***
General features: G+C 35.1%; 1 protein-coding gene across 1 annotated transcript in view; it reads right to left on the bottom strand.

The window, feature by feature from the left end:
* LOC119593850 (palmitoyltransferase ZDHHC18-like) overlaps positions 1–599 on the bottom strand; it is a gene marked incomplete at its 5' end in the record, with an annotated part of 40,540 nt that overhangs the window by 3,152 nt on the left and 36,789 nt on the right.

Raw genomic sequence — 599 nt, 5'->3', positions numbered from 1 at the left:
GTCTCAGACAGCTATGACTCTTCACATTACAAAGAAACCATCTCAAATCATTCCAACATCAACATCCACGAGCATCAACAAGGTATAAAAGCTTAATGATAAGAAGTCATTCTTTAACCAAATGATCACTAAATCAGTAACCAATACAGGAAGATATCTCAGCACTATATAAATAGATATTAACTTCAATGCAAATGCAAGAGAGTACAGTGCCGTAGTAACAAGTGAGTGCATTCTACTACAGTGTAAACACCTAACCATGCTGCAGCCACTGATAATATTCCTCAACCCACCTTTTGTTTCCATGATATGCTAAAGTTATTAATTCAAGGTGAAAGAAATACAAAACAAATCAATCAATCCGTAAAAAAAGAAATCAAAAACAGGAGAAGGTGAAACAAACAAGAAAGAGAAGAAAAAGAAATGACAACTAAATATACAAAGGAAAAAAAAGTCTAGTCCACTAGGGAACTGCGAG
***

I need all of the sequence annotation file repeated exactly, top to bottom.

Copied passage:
General features: G+C 35.1%; 1 protein-coding gene across 1 annotated transcript in view; it reads right to left on the bottom strand.

The window, feature by feature from the left end:
* LOC119593850 (palmitoyltransferase ZDHHC18-like) overlaps positions 1–599 on the bottom strand; it is a gene marked incomplete at its 5' end in the record, with an annotated part of 40,540 nt that overhangs the window by 3,152 nt on the left and 36,789 nt on the right.

Raw genomic sequence — 599 nt, 5'->3', positions numbered from 1 at the left:
GTCTCAGACAGCTATGACTCTTCACATTACAAAGAAACCATCTCAAATCATTCCAACATCAACATCCACGAGCATCAACAAGGTATAAAAGCTTAATGATAAGAAGTCATTCTTTAACCAAATGATCACTAAATCAGTAACCAATACAGGAAGATATCTCAGCACTATATAAATAGATATTAACTTCAATGCAAATGCAAGAGAGTACAGTGCCGTAGTAACAAGTGAGTGCATTCTACTACAGTGTAAACACCTAACCATGCTGCAGCCACTGATAATATTCCTCAACCCACCTTTTGTTTCCATGATATGCTAAAGTTATTAATTCAAGGTGAAAGAAATACAAAACAAATCAATCAATCCGTAAAAAAAGAAATCAAAAACAGGAGAAGGTGAAACAAACAAGAAAGAGAAGAAAAAGAAATGACAACTAAATATACAAAGGAAAAAAAAGTCTAGTCCACTAGGGAACTGCGAG